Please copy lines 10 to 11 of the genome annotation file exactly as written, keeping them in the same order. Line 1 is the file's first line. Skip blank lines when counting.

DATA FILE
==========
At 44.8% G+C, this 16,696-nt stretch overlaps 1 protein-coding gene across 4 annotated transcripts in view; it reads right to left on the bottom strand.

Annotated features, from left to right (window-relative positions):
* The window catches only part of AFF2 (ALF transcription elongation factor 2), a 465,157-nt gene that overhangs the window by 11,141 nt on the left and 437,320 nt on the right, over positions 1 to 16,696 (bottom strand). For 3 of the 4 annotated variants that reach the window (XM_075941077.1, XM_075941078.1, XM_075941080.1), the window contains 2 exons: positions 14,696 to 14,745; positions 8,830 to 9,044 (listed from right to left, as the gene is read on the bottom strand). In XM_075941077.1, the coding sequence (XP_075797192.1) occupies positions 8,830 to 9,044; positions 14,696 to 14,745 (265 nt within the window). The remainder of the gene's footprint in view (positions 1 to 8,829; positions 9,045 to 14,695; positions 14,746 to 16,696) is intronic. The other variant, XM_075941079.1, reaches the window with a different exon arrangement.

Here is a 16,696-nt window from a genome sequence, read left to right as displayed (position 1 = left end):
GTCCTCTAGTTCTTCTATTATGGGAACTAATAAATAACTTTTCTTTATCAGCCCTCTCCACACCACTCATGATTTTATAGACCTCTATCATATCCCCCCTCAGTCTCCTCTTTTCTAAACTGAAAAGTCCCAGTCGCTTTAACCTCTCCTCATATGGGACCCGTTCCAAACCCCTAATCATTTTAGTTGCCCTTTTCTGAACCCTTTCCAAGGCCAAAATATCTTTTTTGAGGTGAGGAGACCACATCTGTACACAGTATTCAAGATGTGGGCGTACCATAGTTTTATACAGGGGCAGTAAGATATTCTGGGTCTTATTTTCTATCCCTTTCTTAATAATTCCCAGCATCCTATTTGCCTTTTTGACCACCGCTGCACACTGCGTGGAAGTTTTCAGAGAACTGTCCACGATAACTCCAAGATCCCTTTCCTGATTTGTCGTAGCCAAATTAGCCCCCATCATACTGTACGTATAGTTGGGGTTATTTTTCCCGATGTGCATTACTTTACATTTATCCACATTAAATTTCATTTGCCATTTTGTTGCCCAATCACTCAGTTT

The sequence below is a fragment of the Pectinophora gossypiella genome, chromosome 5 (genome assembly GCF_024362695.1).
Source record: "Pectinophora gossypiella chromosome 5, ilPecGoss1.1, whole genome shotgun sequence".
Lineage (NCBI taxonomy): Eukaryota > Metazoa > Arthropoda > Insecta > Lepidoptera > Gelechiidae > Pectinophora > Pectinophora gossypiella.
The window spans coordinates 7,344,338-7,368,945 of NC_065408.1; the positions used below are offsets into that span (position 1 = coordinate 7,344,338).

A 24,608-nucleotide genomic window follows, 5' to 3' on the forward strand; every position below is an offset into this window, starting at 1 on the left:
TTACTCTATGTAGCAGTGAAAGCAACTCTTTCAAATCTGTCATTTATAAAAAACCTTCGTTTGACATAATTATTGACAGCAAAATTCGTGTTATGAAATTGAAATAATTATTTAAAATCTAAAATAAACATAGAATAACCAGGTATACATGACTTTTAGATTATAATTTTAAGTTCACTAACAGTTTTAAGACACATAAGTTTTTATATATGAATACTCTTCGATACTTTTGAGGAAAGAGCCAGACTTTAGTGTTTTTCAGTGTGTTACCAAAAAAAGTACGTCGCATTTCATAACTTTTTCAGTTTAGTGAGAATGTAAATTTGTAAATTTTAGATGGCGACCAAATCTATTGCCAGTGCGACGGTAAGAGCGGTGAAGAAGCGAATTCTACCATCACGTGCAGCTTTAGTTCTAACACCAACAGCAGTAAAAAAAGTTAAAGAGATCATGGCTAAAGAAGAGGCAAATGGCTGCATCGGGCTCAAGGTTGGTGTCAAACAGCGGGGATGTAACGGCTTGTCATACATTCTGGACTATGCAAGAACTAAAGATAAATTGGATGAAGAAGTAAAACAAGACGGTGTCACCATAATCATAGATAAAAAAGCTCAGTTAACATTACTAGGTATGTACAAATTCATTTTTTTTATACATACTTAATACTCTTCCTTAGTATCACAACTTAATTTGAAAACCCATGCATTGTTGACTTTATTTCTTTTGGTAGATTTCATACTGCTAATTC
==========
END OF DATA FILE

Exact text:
A 24,608-nucleotide genomic window follows, 5' to 3' on the forward strand; every position below is an offset into this window, starting at 1 on the left:
TTACTCTATGTAGCAGTGAAAGCAACTCTTTCAAATCTGTCATTTATAAAAAACCTTCGTTTGACATAATTATTGACAGCAAAATTCGTGTTATGAAATTGAAATAATTATTTAAAATCTAAAATAAACATAGAATAACCAGGTATACATGACTTTTAGATTATAATTTTAAGTTCACTAACAGTTTTAAGACACATAAGTTTTTATATATGAATACTCTTCGATACTTTTGAGGAAAGAGCCAGACTTTAGTGTTTTTCAGTGTGTTACCAAAAAAAGTACGTCGCATTTCATAACTTTTTCAGTTTAGTGAGAATGTAAATTTGTAAATTTTAGATGGCGACCAAATCTATTGCCAGTGCGACGGTAAGAGCGGTGAAGAAGCGAATTCTACCATCACGTGCAGCTTTAGTTCTAACACCAACAGCAGTAAAAAAAGTTAAAGAGATCATGGCTAAAGAAGAGGCAAATGGCTGCATCGGGCTCAAGGTTGGTGTCAAACAGCGGGGATGTAACGGCTTGTCATACATTCTGGACTATGCAAGAACTAAAGATAAATTGGATGAAGAAGTAAAACAAGACGGTGTCACCATAATCATAGATAAAAAAGCTCAGTTAACATTACTAGGTATGTACAAATTCATTTTTTTTATACATACTTAATACTCTTCCTTAGTATCACAACTTAATTTGAAAACCCATGCATTGTTGACTTTATTTCTTTTGGTAGATTTCATACTGCTAATTC